3 Nov 2022

West Coast 'not entirely out of the woods' after heavy rain overnight

10:17 am on 3 November 2022
The MetService rain radar 2 November just before 8pm/

The MetService rain radar 2 November just before 8pm. Photo:

Heavy rain fell in the South Island's west coast overnight and region isn't out of the woods yet with more rain on the way, Civil Defence warns.

West Coast emergency management group manager Claire Brown told Morning Report there were some slips, local road closures, and river alerts overnight.

The Cropp River saw 558mm of rain in a 24-hour period.

"It's looking good at the moment, we've had a very intense period of rain over the night...at the moment things are looking good."

Everyone had done a good job to prepare for the weather, she said.

"Obviously we're not entirely out of the woods at the moment, we still have a bit of weather yet into the morning and around lunchtime."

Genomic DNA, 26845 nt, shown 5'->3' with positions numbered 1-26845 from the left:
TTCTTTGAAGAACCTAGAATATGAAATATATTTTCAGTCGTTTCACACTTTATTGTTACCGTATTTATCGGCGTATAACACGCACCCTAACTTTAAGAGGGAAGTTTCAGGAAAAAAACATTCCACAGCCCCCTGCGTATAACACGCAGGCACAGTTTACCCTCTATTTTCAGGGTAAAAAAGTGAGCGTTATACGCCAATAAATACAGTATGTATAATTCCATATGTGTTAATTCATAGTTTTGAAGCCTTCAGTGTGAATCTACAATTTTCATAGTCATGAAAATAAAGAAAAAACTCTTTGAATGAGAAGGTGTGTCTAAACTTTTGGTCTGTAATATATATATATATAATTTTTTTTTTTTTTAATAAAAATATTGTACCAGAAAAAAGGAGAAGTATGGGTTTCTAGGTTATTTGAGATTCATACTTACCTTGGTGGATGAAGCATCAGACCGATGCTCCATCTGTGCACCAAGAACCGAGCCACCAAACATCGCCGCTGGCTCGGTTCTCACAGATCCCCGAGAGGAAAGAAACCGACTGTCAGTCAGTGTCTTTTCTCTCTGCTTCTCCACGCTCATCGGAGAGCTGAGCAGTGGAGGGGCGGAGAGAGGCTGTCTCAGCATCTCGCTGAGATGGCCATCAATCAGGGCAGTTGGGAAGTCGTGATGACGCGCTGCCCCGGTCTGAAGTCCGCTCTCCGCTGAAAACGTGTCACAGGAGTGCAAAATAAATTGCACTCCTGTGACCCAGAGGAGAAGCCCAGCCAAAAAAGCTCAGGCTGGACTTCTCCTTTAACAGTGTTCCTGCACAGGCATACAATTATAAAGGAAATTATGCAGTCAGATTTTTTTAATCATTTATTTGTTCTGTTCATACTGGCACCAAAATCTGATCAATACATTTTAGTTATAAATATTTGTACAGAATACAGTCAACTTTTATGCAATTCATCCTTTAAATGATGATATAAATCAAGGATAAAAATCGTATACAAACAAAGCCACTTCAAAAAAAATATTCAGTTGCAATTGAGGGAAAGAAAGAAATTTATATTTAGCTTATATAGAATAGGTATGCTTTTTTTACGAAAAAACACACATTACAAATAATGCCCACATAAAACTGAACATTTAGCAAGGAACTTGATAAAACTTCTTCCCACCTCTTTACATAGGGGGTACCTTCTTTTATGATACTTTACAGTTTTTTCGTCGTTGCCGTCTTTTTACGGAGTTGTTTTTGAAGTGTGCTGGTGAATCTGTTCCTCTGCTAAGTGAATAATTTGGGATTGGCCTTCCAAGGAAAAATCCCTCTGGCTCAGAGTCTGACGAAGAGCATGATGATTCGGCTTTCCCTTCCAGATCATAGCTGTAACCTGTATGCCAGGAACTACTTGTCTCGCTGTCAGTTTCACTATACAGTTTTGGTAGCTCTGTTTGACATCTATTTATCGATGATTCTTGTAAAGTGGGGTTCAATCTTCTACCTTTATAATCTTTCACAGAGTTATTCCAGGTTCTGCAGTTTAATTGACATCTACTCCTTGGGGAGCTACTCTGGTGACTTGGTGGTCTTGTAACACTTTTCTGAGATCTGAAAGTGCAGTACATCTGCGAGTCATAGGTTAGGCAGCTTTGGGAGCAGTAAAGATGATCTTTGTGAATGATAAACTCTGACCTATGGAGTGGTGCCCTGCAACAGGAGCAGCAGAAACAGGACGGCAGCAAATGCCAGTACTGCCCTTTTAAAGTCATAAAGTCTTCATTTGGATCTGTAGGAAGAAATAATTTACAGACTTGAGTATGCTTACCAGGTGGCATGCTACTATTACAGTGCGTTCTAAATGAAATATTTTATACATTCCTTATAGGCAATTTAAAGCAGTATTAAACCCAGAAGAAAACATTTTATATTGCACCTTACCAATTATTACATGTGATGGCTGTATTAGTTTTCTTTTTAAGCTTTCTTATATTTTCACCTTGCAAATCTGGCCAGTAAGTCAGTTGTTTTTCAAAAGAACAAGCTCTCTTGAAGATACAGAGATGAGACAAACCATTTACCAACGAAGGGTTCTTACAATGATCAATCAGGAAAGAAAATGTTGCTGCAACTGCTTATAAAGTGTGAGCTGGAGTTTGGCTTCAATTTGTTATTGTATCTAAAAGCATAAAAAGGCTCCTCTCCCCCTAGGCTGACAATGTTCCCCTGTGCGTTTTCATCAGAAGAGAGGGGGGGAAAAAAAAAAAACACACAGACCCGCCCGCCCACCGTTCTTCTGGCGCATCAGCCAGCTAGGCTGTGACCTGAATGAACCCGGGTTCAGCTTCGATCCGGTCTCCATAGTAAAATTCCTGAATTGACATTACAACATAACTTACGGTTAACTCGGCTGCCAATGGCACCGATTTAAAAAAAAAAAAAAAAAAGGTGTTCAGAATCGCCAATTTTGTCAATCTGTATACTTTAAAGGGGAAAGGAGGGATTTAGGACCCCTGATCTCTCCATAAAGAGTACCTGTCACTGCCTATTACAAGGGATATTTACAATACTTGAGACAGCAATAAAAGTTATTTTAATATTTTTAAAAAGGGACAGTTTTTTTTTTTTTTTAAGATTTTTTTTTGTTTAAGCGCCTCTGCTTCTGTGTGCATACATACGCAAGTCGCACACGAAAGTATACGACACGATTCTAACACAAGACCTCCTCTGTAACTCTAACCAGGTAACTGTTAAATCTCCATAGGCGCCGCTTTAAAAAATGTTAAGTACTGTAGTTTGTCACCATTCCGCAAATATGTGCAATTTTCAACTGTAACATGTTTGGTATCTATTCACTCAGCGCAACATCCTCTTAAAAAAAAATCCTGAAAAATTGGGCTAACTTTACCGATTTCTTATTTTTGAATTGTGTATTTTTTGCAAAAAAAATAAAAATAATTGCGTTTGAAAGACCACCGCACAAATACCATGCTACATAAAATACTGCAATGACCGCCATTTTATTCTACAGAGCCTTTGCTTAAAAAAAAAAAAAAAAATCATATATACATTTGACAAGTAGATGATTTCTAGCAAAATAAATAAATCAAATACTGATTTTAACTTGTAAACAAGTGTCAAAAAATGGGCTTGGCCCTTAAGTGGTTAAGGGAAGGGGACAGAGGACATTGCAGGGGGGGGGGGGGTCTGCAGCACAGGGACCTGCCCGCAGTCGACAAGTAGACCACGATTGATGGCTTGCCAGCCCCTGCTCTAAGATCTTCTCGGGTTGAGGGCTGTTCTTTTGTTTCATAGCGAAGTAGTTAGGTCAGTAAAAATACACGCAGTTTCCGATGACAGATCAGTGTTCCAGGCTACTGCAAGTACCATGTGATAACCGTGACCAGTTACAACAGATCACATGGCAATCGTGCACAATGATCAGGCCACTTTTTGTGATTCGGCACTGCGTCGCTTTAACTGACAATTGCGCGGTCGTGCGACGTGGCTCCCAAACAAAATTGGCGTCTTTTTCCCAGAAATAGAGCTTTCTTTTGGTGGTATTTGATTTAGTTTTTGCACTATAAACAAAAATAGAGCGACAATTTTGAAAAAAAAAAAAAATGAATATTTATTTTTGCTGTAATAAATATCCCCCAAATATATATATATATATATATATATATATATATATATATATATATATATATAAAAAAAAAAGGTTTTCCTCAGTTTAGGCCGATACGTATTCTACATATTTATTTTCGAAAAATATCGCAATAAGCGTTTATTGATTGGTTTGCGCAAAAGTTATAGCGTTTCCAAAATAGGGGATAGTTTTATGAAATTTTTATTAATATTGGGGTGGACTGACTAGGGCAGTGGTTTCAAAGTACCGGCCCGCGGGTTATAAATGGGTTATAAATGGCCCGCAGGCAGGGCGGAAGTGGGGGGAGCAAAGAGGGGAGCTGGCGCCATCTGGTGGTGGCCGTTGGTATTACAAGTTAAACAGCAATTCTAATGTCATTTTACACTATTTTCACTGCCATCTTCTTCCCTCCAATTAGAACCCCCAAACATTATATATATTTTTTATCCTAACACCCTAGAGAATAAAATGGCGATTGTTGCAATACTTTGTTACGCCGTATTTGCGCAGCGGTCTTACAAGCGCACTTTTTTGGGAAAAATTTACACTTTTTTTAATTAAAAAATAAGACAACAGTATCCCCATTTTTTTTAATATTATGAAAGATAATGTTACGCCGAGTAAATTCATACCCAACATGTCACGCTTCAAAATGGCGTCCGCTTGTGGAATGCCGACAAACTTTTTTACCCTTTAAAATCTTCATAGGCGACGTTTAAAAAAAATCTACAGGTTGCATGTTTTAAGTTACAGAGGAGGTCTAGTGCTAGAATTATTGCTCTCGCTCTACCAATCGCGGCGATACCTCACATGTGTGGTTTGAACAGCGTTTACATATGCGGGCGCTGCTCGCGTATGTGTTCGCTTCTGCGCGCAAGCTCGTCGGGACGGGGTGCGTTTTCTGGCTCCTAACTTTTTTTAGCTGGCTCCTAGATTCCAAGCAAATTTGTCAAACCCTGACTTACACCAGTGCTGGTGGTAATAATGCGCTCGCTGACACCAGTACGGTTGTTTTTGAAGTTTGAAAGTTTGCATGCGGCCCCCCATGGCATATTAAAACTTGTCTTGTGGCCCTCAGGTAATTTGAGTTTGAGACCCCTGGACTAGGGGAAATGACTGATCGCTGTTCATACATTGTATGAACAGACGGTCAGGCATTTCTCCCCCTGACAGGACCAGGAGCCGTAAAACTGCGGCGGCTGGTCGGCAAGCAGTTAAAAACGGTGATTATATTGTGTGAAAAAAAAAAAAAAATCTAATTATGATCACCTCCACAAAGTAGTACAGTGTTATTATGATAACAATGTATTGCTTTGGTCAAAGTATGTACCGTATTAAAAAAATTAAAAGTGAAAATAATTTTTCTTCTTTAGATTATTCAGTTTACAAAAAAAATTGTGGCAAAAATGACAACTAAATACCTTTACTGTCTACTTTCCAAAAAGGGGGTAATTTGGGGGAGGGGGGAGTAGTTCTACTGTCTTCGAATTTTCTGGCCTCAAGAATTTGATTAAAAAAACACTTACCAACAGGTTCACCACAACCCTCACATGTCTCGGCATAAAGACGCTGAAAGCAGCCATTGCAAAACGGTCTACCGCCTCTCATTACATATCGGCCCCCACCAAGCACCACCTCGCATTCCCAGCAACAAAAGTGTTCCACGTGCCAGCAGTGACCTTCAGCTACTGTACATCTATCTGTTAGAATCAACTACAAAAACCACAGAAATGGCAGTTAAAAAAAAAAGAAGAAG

People were asked to take care moving around the region on Thursday morning.

State Highway 67 north of Westport to Mōkihinui and State Highway 73 between Arthur's Pass and Kumara have reopened following heavy rain.

Canterbury drivers should still be mindful of strong winds picking up again between Springfield and Arthur's Pass, Waka Kotahi said.

After a "very wet 24 hours", Buller mayor Jamie Cleine told Morning Report it felt like the worst of the rain was over.

"The forecast looks like it played out exactly how [MetService] predicted really, there's certainly been some surface flooding around town, a road closure in northern Buller ... but other than that no major problems I don't think."

Northern Buller was a frequent issue area, with roads closing quite frequently during weather events, Cleine said.

In the early hours of Thursday morning, the Buller River got to its first alarm.

While the river level was "reasonably high" it was well below the level that would trigger concern, he said.

Buller Emergency Management was not expecting any ongoing major river level rises throughout the rest of the day.

Farmers had good warning for weather conditions, Cleine said, and things were undercontrol though wet on farms.

"The orange warning just escalates everyone's level of anxiety I guess, certainly after what Buller's been through the last 18 months but that's what the science is there for and we certainly share the intel we had and it's been pretty accurate this time."

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